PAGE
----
We have thus attempted to trace, through the removal of obstacles to national development, through the direct operation of political, religious, and social forces upon the people, and, finally, through the agency of men who were, in one sense, the product of these forces, in another the personal causes themselves, the rise of the British Empire. It is needless to say that the whole of our subsequent history is that of the defence of what we inherited from Chatham and George II., and of its natural, nay, necessary, expansion. Nor on a true view of this subsequent history can we reckon the loss of the old American colonies as any backward step in the continued progress of our Imperial development. Melancholy as is the retrospect of the American war, with all its disappointments and humiliations, we really lost by our failure to hold those colonies by force of arms far less than we gained by their success in emancipating themselves. We had wholly misunderstood our duties in relation to our free and prosperous offspring. Neglect, incompetence, erratic judgment, wrong principles of action characterised our whole treatment of men who inherited the same qualities as were raising the parent State to greatness, and who easily learnt to imitate our defects as well as our virtues. We lost but little. Even our material losses were not really great. The outlet for our emigrant population continued much as before ; much of our commerce found its way back into its old channels, while the energy of the upper classes was the more abundantly thrown into the development of our power in the East, in proportion as the openings were limited in the West. What we positively gained, and perhaps could have gained in no other way, was the art of governing a colonial empire, an art in which, since those days, the British have been excelled by no nation, ancient or modern,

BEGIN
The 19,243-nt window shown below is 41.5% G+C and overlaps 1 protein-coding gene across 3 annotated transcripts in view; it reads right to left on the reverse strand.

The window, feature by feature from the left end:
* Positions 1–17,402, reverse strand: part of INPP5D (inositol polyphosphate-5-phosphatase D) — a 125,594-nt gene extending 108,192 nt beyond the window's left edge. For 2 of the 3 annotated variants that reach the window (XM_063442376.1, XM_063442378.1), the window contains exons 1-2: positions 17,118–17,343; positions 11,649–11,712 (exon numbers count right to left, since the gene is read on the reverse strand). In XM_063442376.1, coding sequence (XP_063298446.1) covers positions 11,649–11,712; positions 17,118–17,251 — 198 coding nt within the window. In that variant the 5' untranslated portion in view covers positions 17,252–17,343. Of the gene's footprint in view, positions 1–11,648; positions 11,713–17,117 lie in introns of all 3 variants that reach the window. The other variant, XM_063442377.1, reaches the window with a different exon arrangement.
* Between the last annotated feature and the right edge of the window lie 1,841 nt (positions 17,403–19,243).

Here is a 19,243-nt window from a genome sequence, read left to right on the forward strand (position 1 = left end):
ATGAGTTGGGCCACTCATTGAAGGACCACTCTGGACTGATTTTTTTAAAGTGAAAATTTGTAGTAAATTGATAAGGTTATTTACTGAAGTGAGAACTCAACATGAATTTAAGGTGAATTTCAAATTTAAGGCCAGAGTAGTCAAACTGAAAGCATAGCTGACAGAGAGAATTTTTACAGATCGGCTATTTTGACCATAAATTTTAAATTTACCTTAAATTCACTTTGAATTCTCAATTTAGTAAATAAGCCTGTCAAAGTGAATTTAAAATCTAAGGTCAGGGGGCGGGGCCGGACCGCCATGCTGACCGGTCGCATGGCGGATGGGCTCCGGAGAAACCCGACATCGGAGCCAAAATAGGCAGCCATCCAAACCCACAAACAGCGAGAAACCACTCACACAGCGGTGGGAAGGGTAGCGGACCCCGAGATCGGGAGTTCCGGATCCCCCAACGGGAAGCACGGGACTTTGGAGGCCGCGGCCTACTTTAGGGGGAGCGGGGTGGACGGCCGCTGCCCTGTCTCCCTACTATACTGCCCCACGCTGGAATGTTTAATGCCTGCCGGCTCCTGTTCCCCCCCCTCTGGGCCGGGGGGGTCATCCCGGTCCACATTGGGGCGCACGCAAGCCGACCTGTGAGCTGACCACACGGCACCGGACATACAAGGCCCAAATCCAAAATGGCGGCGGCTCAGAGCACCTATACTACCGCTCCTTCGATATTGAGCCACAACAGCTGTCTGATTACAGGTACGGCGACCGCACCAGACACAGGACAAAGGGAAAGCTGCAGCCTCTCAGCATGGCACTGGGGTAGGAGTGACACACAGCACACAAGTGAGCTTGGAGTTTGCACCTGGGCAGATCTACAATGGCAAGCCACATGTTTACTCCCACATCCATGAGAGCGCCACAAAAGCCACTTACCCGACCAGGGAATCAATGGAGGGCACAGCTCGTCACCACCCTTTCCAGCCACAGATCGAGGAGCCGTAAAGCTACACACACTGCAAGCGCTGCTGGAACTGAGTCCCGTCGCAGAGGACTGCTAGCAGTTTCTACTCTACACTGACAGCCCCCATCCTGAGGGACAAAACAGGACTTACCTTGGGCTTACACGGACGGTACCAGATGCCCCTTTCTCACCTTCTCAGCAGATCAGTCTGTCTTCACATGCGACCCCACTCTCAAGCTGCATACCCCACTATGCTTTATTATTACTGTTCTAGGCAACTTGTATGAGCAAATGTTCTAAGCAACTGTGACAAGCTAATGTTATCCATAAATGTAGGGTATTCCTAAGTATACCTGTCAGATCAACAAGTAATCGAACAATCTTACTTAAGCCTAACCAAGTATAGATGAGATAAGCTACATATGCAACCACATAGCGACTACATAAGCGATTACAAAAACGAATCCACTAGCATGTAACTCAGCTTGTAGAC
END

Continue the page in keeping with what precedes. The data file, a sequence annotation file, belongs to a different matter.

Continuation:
We have not undertaken in this place the task of proving any abstract theory. People may have their own ideas as to the desirableness of a small country in extent, such as ours, becoming the centre of such vast and ever-extending interests. With that we have no concern; we have been looking to facts. No doubt our people have been influenced by mixed motives in the development of this unique power, and have but followed the general laws by which the human race has been led forward in the process of its education. No one would assert that the empire so won, so expanded, so retained, has been an unmixed blessing to mankind; nor are we wholly competent judges on such a question ; but that we may at least claim some credit for humanising and civilising the various races under our dominion must, one would think, be generally admitted. May we not claim something more? Not long ago, when the question of decisive action on the part of England as against the outrageous claims put forth by M. Ignatieff for Russia was before the country, the following words were spoken by Mr. Roebuck in an address to his constituents; and we are disposed to think they are not inappropriate to the subject in hand :

England has led the world onward in the course of improvement. Whatever good has been done for mankind you will find the finger of England in the doing of it. She has taught mankind their rights. She has taught men to feel towards each other as men should feel. She has turned Europe from a den of slaves into a great band of freemen. That is the present state of Europe. That is owing to England.'*